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					                                             Progress Report No. 14
                                                                           8 July 2002



the director’s cut

Entitled The Director’s Cut, this column has been suggested as a way for me to give
my take on things that have happened with the New Basics Project and to flag things
on the horizon that might affect your daily operations. I do, at times, have a cameo
role on the Framework discussion list, and this will probably continue. But the
discussion list is exactly that—a discussion list—for everybody to join in and talk
about the New Basics Framework. This column is for updating you and, sometimes,
even reminding you of the non-negotiables or communicating a new direction (some
would call it lecturing but sometimes I just want to save you from creating extra work
for yourselves).

So where to begin?

I will start by thanking critical friends, principals and teachers who attended the
Critical Friends’ Discussion Day on Wednesday 4 June. And a special thanks to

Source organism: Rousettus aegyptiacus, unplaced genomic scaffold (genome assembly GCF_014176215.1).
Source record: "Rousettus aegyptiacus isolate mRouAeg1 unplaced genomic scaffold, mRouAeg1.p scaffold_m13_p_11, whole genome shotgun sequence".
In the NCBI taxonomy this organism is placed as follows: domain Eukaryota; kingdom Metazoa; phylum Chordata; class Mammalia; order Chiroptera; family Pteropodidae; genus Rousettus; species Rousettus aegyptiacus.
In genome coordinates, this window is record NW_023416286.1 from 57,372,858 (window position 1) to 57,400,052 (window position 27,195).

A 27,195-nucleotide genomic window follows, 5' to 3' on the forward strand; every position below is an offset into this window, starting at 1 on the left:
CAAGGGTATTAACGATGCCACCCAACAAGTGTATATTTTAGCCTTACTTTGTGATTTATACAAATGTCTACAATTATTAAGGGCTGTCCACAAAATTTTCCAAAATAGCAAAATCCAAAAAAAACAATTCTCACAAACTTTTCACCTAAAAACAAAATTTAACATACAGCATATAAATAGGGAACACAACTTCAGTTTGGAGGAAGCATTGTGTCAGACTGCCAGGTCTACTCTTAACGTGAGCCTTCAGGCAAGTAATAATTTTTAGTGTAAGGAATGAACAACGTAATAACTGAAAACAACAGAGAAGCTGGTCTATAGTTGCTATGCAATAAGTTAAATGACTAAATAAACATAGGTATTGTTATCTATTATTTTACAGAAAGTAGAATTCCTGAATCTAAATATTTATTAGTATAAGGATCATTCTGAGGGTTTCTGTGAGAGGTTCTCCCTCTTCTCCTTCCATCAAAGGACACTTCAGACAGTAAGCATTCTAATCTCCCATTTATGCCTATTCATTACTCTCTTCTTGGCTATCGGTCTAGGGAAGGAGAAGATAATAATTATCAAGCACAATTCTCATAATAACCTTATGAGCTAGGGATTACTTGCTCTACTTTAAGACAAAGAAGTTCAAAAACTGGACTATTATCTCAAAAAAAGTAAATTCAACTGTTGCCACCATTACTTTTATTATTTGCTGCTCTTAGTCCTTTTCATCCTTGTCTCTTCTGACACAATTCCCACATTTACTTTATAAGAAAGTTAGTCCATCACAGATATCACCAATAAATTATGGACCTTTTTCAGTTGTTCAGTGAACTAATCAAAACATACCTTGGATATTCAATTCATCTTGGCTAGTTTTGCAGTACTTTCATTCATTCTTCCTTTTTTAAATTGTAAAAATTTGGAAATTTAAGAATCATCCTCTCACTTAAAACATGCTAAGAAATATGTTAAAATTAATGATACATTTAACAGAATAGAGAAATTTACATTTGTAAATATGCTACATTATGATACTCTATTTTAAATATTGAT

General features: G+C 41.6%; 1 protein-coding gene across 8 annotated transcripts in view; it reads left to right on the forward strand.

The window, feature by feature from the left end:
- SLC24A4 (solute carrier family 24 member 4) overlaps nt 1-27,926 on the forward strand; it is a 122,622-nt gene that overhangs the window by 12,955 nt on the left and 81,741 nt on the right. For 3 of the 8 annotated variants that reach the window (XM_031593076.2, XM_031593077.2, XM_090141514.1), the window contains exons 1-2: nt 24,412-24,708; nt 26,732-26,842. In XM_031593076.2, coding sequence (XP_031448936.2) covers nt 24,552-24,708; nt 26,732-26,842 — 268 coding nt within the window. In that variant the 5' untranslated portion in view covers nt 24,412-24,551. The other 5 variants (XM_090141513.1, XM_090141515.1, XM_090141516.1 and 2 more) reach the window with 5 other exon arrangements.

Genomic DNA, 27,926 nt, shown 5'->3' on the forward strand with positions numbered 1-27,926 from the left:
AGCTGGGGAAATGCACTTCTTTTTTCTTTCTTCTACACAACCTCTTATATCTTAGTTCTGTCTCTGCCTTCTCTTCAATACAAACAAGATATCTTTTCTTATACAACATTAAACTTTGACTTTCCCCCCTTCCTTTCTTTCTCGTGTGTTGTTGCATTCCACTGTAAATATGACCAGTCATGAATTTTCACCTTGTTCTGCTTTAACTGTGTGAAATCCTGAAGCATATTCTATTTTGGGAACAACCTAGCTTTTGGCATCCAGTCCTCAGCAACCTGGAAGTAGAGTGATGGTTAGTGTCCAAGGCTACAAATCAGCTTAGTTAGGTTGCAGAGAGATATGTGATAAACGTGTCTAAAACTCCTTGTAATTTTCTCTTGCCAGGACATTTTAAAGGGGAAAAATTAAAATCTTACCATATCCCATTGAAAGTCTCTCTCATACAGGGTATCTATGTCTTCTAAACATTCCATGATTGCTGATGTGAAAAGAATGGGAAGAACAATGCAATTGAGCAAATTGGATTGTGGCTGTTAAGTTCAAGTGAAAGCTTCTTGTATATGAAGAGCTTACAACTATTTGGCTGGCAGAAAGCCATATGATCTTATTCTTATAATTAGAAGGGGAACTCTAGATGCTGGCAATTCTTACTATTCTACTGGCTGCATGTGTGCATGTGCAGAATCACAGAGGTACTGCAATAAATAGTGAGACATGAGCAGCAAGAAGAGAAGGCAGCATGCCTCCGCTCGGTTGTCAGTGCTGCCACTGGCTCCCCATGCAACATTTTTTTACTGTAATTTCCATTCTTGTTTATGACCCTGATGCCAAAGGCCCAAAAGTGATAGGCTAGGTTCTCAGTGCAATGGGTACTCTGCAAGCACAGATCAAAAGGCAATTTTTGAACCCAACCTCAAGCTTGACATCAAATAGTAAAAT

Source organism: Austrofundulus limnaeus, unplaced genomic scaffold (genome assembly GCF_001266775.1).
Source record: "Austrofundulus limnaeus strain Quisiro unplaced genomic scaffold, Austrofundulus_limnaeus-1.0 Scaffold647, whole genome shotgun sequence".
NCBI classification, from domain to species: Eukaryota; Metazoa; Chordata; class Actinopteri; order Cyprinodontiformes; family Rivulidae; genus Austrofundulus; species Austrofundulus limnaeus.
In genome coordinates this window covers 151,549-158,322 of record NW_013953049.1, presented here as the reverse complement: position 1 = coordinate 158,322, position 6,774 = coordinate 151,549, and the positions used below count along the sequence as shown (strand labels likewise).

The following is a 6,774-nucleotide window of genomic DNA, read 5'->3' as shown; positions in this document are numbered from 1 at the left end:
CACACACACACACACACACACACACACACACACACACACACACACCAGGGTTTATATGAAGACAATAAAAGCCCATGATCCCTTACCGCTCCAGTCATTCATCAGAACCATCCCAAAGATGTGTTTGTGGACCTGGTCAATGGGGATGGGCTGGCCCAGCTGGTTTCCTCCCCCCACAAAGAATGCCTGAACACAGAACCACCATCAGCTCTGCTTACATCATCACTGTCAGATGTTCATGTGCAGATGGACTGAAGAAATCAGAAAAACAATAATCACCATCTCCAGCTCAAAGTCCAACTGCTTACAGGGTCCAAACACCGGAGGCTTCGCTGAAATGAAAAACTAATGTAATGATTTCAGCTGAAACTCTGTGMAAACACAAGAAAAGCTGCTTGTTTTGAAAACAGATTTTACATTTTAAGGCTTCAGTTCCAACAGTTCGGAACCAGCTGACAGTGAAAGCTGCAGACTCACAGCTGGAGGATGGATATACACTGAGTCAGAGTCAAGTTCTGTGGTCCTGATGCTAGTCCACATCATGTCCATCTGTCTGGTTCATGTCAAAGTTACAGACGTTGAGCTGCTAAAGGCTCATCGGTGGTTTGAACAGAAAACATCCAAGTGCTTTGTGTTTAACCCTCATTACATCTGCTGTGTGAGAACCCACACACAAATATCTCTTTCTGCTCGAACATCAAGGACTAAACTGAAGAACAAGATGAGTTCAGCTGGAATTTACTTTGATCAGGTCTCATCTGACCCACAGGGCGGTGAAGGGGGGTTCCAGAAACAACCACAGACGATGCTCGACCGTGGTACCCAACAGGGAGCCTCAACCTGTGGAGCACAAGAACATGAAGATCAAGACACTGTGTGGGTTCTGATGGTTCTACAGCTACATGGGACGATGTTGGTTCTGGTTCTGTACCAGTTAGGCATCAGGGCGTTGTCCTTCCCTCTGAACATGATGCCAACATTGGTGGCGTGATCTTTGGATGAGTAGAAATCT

Rosie and Neva for the structure and mood of the day. My original intention had been
to sit in on the morning session but found myself reluctant to leave and so I had
Tania reschedule my commitments for the afternoon. I was very touched by the
openness on the day to the extent that I did not feel that I was intruding when I sat in
on the discussions. It is so much more effective to hear and feel people’s reactions
than to read about them second-hand. My personal reaction to the day was that
every school in the State, whether New Basics schools or not, needs one of you to
themselves! As for the other findings and impressions, I guess we all have to wait for
Rosie’s report. In the meantime, be assured that we consider you to be linchpins in
the implementation of the New Basics Framework in trial schools.

Dr John Ainley, Deputy Director and Head of Policy Research Division, Australian
Council for Educational Research (ACER), was in the branch’s office from Thursday